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This article was published 22/11/2008 (3076 days ago), so information in it may no longer be current.
For generations, success has been attributed to hard work or a good education.
But some of the most successful people work smarter, not harder, while others cut their schooling short. What is it about them that sets them apart from the rest of us?
Superstar New Yorker journalist and author of bestsellers The Tipping Point and Blink, Malcolm Gladwell is now tackling the concept of success.
In his latest book, the Ontario-born Gladwell brings a fresh point of view to the topic, challenging our perceptions about how we get to the top of the ladder.
Like his other bestsellers, Gladwell uses his straightforward style and ability to look at things in new ways. He takes a broad topic and pares it down into more manageable pieces, saying we focus too much on personal qualities and not enough on what makes that person tick.
To really understand what makes a person successful, he suggests we have to change how we think.
He explores the idea that successful people may be passionate and work hard, but there is always a societal or cultural advantage that acts as a bonus, giving them an edge that others don't have. He proposes that "extraordinary achievement is less about talent than it is about opportunity."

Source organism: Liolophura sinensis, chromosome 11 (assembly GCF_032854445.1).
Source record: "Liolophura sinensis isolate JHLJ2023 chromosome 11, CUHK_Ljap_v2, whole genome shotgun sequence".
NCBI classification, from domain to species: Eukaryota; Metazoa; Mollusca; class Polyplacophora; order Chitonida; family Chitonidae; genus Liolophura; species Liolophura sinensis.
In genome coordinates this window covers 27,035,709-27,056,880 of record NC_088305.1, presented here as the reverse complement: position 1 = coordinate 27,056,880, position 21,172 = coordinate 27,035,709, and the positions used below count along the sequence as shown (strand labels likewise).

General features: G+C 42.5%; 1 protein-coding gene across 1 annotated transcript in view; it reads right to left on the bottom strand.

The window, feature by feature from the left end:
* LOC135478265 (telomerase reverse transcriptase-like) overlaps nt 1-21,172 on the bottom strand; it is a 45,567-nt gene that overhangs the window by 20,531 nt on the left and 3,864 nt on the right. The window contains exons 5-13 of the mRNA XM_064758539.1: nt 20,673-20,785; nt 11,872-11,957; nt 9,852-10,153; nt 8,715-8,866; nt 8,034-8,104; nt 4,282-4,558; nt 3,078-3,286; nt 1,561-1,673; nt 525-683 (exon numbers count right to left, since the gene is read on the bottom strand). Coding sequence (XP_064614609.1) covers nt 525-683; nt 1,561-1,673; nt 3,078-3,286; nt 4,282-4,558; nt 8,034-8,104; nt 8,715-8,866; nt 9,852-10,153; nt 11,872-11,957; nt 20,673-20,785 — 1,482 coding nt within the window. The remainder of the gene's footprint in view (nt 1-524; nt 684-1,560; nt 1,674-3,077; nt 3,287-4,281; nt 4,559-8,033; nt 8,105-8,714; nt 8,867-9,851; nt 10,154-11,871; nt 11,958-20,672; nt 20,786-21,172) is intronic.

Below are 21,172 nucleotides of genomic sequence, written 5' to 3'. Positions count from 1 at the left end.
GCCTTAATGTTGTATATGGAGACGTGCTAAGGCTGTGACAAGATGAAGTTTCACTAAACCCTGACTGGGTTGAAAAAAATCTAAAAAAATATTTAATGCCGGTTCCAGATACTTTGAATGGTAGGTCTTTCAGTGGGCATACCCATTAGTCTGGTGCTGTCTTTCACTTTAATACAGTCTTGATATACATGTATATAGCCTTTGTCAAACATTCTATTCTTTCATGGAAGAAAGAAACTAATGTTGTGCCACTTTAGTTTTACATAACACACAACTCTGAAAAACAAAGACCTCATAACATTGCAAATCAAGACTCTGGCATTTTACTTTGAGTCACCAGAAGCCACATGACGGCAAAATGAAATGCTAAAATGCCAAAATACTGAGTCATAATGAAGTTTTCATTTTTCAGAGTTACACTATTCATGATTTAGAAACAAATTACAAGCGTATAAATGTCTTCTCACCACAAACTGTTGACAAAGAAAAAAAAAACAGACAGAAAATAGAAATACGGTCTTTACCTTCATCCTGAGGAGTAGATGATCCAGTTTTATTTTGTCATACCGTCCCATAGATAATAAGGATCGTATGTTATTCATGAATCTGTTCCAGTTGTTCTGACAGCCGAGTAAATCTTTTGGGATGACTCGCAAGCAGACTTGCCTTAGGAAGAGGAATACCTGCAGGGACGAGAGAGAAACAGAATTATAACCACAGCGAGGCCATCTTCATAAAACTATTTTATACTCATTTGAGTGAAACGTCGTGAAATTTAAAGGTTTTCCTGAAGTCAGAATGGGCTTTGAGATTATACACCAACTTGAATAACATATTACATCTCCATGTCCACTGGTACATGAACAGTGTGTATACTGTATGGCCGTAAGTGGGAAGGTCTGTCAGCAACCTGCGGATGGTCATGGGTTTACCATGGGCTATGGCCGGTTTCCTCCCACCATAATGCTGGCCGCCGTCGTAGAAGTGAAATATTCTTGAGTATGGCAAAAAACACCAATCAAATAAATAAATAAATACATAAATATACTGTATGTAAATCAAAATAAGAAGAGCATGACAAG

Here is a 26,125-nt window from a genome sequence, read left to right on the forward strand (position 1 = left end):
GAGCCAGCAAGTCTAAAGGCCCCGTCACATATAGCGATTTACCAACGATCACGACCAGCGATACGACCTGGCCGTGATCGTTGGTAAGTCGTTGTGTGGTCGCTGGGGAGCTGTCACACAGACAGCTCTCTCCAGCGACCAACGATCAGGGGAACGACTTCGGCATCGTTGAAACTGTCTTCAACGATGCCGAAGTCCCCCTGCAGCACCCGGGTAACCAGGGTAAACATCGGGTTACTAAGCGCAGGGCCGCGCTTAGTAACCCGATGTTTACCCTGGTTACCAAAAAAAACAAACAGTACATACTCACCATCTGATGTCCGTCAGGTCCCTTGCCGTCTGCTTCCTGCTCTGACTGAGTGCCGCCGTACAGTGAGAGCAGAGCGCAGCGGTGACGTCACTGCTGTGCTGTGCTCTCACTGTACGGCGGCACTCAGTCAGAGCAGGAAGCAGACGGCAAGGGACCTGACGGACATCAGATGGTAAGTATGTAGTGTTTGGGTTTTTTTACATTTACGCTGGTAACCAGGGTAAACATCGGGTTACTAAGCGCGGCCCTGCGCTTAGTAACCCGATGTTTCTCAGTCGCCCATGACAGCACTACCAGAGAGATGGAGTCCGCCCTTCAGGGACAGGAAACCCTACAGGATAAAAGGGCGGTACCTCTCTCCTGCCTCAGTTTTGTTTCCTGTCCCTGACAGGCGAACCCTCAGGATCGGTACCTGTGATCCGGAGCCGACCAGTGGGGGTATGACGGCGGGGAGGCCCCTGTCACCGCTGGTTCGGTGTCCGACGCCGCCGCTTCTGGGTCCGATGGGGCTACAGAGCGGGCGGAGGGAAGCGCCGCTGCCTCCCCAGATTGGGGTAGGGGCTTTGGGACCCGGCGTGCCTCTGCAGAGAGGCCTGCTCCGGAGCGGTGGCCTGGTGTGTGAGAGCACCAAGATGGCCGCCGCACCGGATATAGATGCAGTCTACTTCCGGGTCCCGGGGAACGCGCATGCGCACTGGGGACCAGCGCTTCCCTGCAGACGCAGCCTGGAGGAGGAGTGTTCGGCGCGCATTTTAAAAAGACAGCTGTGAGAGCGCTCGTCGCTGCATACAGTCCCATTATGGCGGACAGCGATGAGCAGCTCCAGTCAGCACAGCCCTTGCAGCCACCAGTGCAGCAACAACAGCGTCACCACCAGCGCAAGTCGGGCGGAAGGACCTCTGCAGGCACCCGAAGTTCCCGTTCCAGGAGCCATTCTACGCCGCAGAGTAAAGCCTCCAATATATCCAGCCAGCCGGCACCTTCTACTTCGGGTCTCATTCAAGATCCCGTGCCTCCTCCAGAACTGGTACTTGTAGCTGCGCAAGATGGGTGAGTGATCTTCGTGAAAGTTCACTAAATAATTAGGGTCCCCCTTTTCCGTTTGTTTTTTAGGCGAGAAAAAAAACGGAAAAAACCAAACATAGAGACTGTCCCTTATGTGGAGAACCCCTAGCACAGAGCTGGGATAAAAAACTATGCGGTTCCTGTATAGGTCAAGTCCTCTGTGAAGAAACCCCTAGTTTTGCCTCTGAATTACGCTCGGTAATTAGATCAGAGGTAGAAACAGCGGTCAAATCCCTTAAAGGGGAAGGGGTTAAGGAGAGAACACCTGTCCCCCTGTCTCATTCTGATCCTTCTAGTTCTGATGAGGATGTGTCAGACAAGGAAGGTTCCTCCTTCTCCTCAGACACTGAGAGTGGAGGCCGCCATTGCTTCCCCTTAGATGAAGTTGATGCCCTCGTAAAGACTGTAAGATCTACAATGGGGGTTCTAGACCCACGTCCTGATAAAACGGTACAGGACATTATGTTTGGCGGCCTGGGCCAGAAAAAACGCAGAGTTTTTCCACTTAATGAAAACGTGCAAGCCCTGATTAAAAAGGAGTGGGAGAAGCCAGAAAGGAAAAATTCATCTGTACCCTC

The reader explores new concepts and ways of thinking about success along with him. Gladwell tells stories that connect the reader with a person, place, situation or idea, making a new concept clear and easy to understand.
It's a smart approach but one that far too few writers use, and it makes all the difference.
Gladwell claims the things that help determine success are more about how a person was moulded and formed, by family, by culture and by society.
"The culture we belong to and the legacies passed down by our forebears shape the patterns of our achievements in ways we cannot begin to imagine."
Would the Beatles be considered one of the greatest rock bands of all time without some of the unique opportunities they had?
What does intensive wet-rice farming have to do with a cultural affinity for mathematics in Asia? Gladwell examines these and other case studies, showing it isn't just genius that gets people to the top.
He deems some opportunities as man-made, but says that others are less obvious or completely out of a person's control. Everything from a person's cultural background to the decade they were born can affect a person's success.
Timing and hard work, says Gladwell, are everything, giving us opportunities that others may not have.
Gladwell believes that where we come from is just as important as the opportunities we're given, and our cultural background plays a large role in determining success.
"Success is not a random act," he says. "It arises out of a predictable and powerful set of circumstances and opportunities."
Through his stories, he shows how our culture shapes our attitudes about individualism, forms how we relate to power and authority and teaches us to deal with ambiguity or uncertainty -- all factors affecting success.
In Outliers, Gladwell engages the reader and even manages to make it fun to read about complex theories. Once again, he successfully challenges society's way of looking at things, bringing fresh ideas and a new way of looking at things to the concept of success.
Julie Kentner is a Winnipeg writer.